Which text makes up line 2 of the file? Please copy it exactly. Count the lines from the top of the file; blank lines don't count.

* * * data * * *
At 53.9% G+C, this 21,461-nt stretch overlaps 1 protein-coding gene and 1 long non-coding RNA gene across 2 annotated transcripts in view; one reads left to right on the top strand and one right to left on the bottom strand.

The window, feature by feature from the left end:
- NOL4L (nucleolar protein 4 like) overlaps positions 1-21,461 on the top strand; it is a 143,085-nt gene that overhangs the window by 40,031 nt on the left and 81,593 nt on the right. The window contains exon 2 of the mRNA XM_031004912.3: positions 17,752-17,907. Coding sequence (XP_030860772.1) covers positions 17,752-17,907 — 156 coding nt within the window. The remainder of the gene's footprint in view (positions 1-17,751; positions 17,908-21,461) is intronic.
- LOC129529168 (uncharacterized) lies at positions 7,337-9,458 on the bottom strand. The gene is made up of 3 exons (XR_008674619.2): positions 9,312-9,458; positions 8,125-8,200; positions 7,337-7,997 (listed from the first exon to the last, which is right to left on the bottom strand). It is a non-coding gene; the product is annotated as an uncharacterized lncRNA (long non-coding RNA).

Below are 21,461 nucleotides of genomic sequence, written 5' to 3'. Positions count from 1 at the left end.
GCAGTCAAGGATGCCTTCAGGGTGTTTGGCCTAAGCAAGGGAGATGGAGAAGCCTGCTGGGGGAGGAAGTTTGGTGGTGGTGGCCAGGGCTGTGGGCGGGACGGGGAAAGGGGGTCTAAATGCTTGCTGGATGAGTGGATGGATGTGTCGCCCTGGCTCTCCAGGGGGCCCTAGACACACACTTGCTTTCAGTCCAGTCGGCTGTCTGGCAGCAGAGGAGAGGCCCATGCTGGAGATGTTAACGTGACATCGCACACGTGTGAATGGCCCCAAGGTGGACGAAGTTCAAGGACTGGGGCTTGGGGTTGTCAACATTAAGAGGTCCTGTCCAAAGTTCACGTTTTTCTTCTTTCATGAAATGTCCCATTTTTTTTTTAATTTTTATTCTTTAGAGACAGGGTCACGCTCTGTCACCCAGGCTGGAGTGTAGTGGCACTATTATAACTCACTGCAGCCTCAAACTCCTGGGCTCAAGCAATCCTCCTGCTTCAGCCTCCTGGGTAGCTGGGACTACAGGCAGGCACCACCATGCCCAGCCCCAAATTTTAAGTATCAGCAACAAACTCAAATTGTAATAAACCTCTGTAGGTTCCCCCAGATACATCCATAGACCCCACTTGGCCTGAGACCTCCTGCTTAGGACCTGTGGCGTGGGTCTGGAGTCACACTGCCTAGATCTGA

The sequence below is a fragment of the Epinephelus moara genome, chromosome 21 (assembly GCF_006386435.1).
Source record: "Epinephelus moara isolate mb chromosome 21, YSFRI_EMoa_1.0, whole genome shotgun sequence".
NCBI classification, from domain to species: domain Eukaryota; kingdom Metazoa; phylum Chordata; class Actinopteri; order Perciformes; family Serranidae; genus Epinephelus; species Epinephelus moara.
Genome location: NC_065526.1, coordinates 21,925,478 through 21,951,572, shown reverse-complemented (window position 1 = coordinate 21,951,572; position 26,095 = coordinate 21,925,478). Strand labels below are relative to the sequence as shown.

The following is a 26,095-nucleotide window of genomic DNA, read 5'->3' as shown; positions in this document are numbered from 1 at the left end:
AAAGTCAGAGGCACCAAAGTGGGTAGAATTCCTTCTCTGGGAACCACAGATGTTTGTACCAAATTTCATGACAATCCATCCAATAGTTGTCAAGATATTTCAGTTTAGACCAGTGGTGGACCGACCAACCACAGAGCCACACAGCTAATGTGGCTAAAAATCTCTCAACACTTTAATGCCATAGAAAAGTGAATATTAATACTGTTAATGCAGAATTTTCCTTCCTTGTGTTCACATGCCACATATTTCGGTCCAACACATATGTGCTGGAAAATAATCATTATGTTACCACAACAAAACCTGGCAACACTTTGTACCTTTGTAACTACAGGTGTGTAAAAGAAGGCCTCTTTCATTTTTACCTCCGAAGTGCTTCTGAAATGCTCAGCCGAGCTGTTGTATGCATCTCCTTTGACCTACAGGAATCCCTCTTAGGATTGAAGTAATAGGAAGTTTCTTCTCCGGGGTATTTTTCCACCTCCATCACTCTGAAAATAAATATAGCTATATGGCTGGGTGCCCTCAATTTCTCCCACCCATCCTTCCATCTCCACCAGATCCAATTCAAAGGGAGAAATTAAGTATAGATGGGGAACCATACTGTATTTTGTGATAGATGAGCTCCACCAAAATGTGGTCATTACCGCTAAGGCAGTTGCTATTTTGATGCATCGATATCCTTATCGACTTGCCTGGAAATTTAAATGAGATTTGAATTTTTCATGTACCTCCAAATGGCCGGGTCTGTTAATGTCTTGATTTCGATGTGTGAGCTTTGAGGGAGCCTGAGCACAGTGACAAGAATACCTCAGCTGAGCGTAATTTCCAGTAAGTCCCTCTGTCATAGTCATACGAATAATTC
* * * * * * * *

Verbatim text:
The window, feature by feature from the left end: